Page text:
I agree on the fact that trainees are never paid like a normal employee. Since a traineeship should be done within a limited time framework, have the goal of introducing young people to the job world and let them learn on the workplace, that's fine. However, a minimum salary is necessary, at least to cover the basic living expenses, also because trainees often carry out a great amount of work in the company/organisation they work for. So, the allowance could be calculated on the basis of the average costs of the city where the traineeship is done; a table could be created with a minimum remuneration corresponding to each geographical area and the companies/organisations offering traineeships should refer to this table for the minimum salary of the trainees. Otherwise, an alternative solution would be starting to offer job positions suitable for young people that have just finished their studies, without asking for five/ten years work experiences and degrees and certificates of every kind. Internships are good to have a first work experience, but collecting four/five traineeships in your cv because you cannot find a normal job could also be counter-productive.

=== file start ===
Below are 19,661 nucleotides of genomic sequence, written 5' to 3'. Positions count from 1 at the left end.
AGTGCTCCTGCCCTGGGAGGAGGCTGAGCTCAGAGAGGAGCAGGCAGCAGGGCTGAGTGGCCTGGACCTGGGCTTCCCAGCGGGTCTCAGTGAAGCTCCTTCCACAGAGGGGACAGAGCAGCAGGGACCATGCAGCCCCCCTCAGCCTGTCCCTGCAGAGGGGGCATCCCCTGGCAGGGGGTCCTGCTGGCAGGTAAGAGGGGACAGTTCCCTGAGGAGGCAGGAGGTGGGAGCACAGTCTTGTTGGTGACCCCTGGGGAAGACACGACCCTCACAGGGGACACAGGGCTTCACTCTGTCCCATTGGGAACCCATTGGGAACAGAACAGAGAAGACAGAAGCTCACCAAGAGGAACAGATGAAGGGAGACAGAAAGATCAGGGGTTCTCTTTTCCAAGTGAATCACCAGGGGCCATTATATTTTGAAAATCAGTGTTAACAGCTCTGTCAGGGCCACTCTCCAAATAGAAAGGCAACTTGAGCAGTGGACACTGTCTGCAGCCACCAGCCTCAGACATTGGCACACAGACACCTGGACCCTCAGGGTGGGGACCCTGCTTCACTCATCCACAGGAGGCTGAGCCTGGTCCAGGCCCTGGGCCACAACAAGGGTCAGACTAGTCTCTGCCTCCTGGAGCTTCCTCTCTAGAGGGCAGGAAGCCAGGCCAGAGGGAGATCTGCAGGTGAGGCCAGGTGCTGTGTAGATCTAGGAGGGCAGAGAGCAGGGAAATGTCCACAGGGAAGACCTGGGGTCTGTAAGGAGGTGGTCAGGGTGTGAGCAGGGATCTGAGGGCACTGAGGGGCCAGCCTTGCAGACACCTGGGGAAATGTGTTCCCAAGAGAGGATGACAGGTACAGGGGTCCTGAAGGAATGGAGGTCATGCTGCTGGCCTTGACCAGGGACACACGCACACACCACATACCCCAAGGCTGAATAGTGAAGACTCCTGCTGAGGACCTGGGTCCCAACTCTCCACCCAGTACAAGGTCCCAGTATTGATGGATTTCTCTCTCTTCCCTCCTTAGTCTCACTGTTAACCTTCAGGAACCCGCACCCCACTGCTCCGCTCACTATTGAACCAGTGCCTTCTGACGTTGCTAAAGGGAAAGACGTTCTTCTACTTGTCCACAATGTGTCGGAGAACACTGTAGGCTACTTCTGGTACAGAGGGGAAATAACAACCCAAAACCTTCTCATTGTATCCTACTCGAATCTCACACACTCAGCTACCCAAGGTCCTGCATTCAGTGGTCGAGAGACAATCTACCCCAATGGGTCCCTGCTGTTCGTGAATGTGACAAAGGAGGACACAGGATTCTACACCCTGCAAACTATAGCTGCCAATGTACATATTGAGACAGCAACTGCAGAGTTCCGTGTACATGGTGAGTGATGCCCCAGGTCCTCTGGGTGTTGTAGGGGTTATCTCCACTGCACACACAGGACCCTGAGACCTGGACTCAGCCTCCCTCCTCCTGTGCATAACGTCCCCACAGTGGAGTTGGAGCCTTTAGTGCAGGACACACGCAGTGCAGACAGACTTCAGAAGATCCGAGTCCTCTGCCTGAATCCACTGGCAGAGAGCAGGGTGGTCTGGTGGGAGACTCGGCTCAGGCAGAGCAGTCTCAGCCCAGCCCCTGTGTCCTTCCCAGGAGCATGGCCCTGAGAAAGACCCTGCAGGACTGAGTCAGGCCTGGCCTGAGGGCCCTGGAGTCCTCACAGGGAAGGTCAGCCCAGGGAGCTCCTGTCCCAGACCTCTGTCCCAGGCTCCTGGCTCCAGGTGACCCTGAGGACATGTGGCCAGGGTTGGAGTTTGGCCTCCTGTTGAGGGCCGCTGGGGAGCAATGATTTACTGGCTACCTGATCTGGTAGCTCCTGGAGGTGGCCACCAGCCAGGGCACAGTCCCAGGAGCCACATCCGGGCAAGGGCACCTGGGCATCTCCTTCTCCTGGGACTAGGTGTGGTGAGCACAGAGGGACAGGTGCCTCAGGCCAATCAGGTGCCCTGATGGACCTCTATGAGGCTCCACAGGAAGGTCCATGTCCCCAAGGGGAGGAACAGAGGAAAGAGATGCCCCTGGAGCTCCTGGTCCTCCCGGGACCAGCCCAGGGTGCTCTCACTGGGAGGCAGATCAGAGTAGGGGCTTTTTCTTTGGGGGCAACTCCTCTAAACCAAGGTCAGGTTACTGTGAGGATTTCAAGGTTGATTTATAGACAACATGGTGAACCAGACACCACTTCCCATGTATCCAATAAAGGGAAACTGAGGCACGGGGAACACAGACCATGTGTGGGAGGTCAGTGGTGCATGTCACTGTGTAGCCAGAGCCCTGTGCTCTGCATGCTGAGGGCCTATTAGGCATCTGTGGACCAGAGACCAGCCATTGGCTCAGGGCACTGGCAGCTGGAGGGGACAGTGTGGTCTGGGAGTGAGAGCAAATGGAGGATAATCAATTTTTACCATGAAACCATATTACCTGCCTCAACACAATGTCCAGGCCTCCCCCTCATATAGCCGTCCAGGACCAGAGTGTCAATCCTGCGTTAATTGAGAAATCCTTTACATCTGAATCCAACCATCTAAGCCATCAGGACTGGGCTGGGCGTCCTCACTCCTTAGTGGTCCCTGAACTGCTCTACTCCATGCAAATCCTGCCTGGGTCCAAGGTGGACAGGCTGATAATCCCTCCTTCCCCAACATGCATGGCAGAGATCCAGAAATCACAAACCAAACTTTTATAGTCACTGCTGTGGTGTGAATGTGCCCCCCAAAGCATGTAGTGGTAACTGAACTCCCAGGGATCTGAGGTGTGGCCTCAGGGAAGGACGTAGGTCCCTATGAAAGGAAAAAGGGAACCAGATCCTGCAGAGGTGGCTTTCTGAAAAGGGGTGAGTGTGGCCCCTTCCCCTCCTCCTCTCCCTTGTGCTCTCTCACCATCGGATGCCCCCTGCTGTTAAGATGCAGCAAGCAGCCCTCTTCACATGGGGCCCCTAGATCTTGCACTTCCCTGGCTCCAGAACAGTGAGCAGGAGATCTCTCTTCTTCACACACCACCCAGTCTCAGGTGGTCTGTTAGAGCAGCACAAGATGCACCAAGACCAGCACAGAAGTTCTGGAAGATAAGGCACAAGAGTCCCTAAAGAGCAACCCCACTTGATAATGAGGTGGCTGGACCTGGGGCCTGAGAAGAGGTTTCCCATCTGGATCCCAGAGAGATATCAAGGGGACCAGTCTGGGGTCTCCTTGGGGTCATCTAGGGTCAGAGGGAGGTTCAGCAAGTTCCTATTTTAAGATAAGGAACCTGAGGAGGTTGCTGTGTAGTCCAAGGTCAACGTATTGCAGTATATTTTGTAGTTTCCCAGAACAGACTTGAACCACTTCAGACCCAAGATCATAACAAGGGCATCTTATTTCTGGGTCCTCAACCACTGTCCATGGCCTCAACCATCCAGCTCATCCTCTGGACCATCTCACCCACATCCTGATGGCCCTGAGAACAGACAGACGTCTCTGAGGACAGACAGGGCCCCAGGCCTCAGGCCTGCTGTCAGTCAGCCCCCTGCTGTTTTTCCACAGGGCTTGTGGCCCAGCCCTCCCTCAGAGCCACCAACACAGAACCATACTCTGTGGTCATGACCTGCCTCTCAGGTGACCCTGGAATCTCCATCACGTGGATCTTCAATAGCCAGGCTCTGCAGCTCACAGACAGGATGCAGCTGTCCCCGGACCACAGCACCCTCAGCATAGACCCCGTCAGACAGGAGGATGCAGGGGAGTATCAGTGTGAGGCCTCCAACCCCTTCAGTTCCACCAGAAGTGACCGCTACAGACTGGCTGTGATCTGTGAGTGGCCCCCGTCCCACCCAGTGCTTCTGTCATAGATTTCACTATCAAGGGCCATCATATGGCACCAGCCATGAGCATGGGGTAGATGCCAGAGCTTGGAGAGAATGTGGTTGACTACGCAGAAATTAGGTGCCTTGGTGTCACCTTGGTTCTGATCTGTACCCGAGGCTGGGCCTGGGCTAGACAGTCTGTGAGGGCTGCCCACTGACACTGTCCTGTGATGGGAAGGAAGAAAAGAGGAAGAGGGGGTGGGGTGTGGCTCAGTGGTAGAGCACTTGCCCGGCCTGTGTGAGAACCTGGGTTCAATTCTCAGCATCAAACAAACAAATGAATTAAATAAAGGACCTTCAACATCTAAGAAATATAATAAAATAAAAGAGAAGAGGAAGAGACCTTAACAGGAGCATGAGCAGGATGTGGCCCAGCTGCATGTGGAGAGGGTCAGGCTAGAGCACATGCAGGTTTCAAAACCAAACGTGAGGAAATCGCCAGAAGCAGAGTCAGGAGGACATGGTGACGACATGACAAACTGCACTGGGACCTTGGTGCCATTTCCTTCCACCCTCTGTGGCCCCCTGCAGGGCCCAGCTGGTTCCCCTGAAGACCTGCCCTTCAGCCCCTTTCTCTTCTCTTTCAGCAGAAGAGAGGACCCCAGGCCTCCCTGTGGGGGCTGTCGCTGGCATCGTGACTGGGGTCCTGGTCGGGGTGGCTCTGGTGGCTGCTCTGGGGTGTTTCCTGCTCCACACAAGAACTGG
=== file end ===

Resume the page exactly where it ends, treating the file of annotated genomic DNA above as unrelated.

The theory: Quality Framework on Traineeships which recommends fair conditions. The practice: Young graduates are used as free labour, working the same hours as any full-time worker and generating unshared profit for the company. The consequences: Only young people whose parents can afford to pay for their living while they complete their internships (mainly in expensive capital cities) can get work experience and eventually enter the labour market. The impact: inhereted inequality and social class, valuable people left feeling frustrated and rejected. The solution: make this type of abuse illegal and require that companies pay the minimum wage. Establish a supplementary program with an appropriate budget where SMEs that prove that they will really offer proper training focused on the intern and not on getting free labour can participate and get economic assistance that will go directly to paying the minimum wage to that intern. At the end of the day this is a very serious issue where matters such as fair employment and social justice intertiwne.